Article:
The hearing by the Senate Judiciary subcommittee on antitrust turned up the heat on Google. It could further embolden the FTC as it investigates the company, with several members of the panel having publicly posed serious questions about Google's practices.

Sen. Michael Lee of Utah, the panel's senior Republican, said "some of my fears have been confirmed" by Schmidt's testimony and answers to senators' questions.

Google appears to exploit its Web search dominance to reap an "unnatural and extraordinary advantage," Lee said, adding that the company has a "clear and inherent conflict of interest" in its search results.

Sen. Richard Blumenthal, D-Conn., used a metaphor. "You run the racetrack, you own the racetrack," he told Schmidt. Google now also owns some of the horses and "you seem to be winning," Blumenthal said.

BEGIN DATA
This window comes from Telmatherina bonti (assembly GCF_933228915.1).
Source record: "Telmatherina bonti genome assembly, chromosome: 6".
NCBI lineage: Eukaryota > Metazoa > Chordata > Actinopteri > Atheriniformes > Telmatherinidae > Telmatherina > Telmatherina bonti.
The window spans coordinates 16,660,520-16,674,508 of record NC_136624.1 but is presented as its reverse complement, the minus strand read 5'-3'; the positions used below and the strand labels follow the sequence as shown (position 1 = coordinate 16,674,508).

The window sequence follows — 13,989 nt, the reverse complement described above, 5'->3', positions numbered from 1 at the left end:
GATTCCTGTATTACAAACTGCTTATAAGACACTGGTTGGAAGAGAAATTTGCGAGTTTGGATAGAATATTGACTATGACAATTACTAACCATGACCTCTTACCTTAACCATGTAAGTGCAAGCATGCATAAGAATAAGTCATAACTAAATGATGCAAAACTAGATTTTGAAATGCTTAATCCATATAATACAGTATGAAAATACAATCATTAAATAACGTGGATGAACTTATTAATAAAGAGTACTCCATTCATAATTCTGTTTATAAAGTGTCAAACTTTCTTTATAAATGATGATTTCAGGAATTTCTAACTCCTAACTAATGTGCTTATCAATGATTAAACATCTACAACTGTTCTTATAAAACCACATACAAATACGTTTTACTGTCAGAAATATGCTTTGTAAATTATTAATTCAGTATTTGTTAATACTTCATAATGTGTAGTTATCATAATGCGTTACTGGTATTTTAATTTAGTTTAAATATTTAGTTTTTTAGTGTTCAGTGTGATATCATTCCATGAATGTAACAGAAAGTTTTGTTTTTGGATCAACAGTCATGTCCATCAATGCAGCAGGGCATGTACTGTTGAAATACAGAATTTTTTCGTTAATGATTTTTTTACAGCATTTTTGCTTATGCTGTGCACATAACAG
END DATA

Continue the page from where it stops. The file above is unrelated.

That prompted Sen. Al Franken, D-Minn., to wonder whether Google might also be "doping the horses."

But Schmidt said he prefers to think of the Internet as a platform with Google the GPS system. "This is the best we know how to do," he said.

Another focus is the way Google sets the rates in the Internet's largest advertising networks. Critics contend Google sometimes rigs the system to drive up the prices that its rivals have to pay to ensure their commercial message is seen.

"Not being on Google is the equivalent to not existing," Jeremy Stoppelman, co-founder and CEO of search engine Yelp Inc., told the panel in later testimony.

"I wonder if we would have been able to start Yelp today given Google's recent actions."

Stoppelman also said Google started bullying Yelp, a 7-year-old service, after it refused to sell itself to Google in 2009.

Google maintains its prices are largely set through an open auction tied to words appearing in search requests and other Web content. The system has proven highly effective: The ads will generate most of Google's projected revenue of more than $37 billion this year.